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Having Rectal Surgery

During rectal surgery, the rectum is surgically taken out. You'll be given instructions on how to get ready for your surgery. Follow these instructions carefully. Ask questions if something is unclear. You'll likely be admitted to the hospital on the day of your surgery. In certain cases, you may need to be at the hospital the day before.

Getting ready a few weeks before surgery

To get ready for the surgery: 

  • Have a thorough physical exam as instructed by your healthcare provider.

  • Tell your surgeon about all the medicines you take, and ask if you should stop taking them. This includes:

    • Prescription and over-the-counter medicines

    • Aspirin

    • Nonsteroidal anti-inflammatory drugs (NSAIDs)

    • Blood thinners such as warfarin

    • Vitamins, herbs, or other supplements

     

  • Quit smoking. Smoking raises surgery risks. It also slows healing.

  • Tell your provider if you drink alcohol regularly, and how much.

Getting ready the day before surgery

Follow any directions you're given for taking medicines and for not eating or drinking before surgery. Do a bowel prep if instructed. You may be asked to wash with a special scrub.

The day of surgery

When you arrive at the hospital, you'll be asked fill out certain forms. You'll then change into a gown. An IV (intravenous) line will be put into your arm. This gives fluids and medicines. You’ll meet with your anesthesiologist or nurse anesthetist to talk about the medicine (anesthesia) that helps you sleep during surgery. Ask any questions you have at this time. Before surgery starts, you’ll be given general anesthesia to put you into a deep sleep. A soft tube called a catheter may be placed into your bladder to drain urine.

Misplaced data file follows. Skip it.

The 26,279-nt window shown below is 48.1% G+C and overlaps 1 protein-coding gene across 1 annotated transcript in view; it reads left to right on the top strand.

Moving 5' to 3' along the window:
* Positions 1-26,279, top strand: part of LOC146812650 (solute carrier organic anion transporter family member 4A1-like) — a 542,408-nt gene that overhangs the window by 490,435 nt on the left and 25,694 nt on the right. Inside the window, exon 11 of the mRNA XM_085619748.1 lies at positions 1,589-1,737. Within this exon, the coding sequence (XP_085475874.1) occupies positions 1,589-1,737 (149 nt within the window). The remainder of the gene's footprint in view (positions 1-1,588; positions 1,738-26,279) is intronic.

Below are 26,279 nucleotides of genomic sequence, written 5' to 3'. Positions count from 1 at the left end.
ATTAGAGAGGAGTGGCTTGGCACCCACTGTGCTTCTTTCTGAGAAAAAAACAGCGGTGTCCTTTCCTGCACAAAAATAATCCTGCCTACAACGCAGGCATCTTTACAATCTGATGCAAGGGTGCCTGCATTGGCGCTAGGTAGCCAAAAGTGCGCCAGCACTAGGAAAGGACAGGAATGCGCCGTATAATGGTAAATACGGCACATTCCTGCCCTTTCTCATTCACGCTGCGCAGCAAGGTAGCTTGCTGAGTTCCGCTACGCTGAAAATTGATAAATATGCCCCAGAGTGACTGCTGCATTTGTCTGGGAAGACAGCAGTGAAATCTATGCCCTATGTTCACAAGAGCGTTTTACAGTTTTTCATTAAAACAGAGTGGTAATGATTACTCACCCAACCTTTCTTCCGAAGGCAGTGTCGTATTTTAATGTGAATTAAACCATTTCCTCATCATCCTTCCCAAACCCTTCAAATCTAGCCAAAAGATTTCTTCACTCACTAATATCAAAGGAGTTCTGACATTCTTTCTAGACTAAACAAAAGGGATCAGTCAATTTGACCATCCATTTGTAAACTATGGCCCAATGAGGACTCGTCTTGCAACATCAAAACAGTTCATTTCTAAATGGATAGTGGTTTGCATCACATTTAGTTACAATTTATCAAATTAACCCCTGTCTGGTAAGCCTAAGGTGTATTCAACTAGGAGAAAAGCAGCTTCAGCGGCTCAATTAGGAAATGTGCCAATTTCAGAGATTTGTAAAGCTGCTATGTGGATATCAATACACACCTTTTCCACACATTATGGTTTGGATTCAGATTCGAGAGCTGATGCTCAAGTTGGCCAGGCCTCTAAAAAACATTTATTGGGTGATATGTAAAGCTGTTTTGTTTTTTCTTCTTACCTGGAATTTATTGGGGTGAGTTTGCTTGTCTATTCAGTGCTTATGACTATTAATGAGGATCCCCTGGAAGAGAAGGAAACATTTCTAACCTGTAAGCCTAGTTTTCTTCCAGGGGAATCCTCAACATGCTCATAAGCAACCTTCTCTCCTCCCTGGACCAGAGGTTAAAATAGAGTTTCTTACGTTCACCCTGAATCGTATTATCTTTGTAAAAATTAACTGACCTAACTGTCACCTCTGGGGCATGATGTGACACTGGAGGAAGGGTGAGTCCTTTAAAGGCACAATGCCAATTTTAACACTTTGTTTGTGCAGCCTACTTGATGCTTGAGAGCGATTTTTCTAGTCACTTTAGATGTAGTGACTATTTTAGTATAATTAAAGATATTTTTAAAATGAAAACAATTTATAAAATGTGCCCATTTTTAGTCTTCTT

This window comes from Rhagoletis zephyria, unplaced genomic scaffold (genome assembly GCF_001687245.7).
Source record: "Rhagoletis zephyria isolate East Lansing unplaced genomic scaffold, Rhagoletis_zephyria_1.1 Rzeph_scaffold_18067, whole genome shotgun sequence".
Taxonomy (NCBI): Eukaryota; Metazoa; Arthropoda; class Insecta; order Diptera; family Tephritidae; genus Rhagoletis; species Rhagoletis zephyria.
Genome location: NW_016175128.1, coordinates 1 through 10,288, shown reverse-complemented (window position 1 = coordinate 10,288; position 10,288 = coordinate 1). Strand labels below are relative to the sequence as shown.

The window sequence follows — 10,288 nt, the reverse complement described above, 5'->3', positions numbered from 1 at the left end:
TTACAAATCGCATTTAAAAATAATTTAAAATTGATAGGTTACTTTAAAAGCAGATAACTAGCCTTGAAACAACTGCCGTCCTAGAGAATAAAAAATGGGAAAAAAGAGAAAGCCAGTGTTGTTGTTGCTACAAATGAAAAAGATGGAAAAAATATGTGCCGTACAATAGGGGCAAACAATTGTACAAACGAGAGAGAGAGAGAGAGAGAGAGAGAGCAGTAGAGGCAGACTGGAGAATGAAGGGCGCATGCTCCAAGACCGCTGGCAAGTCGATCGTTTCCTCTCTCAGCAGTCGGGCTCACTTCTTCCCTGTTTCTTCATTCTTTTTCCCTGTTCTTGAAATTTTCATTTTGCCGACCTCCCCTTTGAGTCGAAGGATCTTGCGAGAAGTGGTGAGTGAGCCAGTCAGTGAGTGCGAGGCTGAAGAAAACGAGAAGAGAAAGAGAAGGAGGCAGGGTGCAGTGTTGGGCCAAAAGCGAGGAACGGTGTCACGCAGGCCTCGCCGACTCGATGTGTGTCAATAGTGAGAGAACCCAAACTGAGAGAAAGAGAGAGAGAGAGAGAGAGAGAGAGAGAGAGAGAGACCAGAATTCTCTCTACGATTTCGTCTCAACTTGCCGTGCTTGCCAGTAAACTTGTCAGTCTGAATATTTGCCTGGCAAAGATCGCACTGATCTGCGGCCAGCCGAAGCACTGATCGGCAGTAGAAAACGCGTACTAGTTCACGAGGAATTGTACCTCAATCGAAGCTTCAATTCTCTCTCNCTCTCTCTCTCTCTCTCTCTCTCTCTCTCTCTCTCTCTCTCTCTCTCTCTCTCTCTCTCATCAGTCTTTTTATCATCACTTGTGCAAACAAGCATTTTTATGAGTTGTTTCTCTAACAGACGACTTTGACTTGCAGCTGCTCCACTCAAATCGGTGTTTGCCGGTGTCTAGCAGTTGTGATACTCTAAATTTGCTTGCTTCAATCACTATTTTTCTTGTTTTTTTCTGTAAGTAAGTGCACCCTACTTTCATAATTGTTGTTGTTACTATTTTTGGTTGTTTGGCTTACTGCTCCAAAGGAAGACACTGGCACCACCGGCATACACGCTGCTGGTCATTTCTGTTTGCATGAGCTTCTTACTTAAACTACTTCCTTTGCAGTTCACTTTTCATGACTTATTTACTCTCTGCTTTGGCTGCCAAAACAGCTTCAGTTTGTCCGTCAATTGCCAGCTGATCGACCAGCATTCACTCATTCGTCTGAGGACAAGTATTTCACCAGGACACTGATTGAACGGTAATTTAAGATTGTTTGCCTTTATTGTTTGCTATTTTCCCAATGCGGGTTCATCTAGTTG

During your surgery

What to expect during your surgery:

  • Your surgery may be done through 1 cut (incision) in your belly (abdomen). This is called open surgery. The cut may be several inches long. Or the surgery may be done laparoscopically. This means the surgeon makes several small cuts. A thin telescope-like tube (laparoscope) is then placed into 1 of the small cuts. This lets your healthcare provider view the surgery on a video screen and operate through the small cuts.

  • Part or all of the rectum is removed (resected). Part or all of the sigmoid colon may also be taken out. The anus may be taken out as well.

  • If some of the rectum or anus remains, the colon may be reconnected to it. This is called an anastomosis.

  • If the rectum and anus are removed, a colostomy is done. This makes a new opening in the belly so waste can leave the body.

  • Once surgery is done, you’ll be taken to the post anesthesia care unit (PACU) to be watched closely. Once you're awake and stable you'll be taken to your hospital room.

Types of rectal resection

Below are the 2 types of rectal surgery. Your healthcare provider can talk about these with you.

Low anterior resection

Low anterior resection. The sigmoid colon and a part of the rectum are removed. The descending colon is reconnected to the remaining rectum.

Abdominal perineal resection

Abdominal perineal resection. Part or all of the sigmoid colon and the entire rectum and anus are removed. A colostomy is then done.

If you have a colostomy

During a colostomy, part of the colon is connected to an opening in the belly wall. This new opening is called a stoma. This is where stool now leaves the body. Stool passes through the stoma into a special bag or appliance. Your healthcare team will help you learn how to care for your stoma. Having a colostomy can seem overwhelming. But you'll get lots of support. In time, caring for your stoma will become part of your daily routine.

Risks and possible complications

Risks and possible complications of rectal surgery are:

  • Infection

  • Injury to nearby organs, such as the kidneys

  • Leaking or separation of anastomosis

  • Blood clots

  • Internal bleeding 

  • A pus-filled infection (abscess) forms

  • Scar tissue (adhesions) or bowel blockage 

  • Risks of anesthesia

© 2000-2021 The StayWell Company, LLC. All rights reserved. This information is not intended as a substitute for professional medical care. Always follow your healthcare professional's instructions.
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